Names I didn't choose: Fractal Safari; Fractal Mine; Fractal Voyage; Fractal Journey; Fractal Tales; Fractal Caravan.

I wouldn't call this an art gallery, so I avoided anything artsy. It's not a technical discussion either.

I wanted a name that conveyed that special quality that makes fractals exciting: The math is interesting and the artwork that comes from it can be good, but there's something more.

I don't know, a fractal program like Sterlingware or Xaos is like a magic beanstalk and here's some of the things I've found. And an electronic trail of bread crumbs so you can go right back to the same place, if you're curious, or sceptical.

That's good enough, who cares about the name?

The glory of fractals

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When I first discovered fractals I was sceptical and disbelieving. I was curious, but I sensed that they were being hyped and promoted by some group of fanatics trying to make their little thing into something big.


Download parameter file cutout.loo

Then it was like falling down the rabbit hole, so to speak. Everything I saw was incredible and endless. I saved thousands of images because I felt they were all unique and I would never find my way back to that place again.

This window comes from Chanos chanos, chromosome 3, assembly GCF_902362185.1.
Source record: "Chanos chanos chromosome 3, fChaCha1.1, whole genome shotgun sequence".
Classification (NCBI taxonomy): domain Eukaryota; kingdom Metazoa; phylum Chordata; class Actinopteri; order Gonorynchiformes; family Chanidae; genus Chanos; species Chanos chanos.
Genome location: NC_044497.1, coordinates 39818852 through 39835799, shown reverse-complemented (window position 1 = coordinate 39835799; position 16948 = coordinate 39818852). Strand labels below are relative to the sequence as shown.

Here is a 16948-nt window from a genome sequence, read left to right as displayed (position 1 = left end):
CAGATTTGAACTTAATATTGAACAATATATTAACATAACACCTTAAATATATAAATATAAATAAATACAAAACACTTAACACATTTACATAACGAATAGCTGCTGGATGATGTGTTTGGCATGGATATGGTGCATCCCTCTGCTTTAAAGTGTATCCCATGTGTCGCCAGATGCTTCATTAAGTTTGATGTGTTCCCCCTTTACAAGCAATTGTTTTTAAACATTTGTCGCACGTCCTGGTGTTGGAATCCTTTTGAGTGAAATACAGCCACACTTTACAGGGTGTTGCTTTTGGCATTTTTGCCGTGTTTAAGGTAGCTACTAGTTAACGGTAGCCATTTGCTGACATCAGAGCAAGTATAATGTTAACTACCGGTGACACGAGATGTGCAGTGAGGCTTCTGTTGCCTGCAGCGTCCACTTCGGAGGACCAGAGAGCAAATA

I would go to bed late, not quite sure that what I had seen was real. Occasionally I stared at the image on my monitor and wondered, "what is this!"

I couldn't relate fractals to anything else I knew. They seemed to be a strange new world separate and unconnected. I had seen things no mortal was meant to see.

Well, as it turns out, they're just fractals. Very down to earth and natural. Mathematics made flesh.

Previously, they had been known only in theory, dreamed of by mathematicians. The written …

The fractal that dripped blood

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Or better yet: The mandelbrot that ate people.

It's because of chance discoveries like this that I keep experimenting with Sterlingware. I've never seen this sort of Jackson Pollock, paint all over the place look before. The color worked out well and has a number of variations that look just as good.


Download parameter file blood2.loo

It uses the "x/y; y/x; stalks" rendering method which is generally pretty frustrating and one I give up on quickly. You have to enjoy the hunting and gathering process to work with fractals.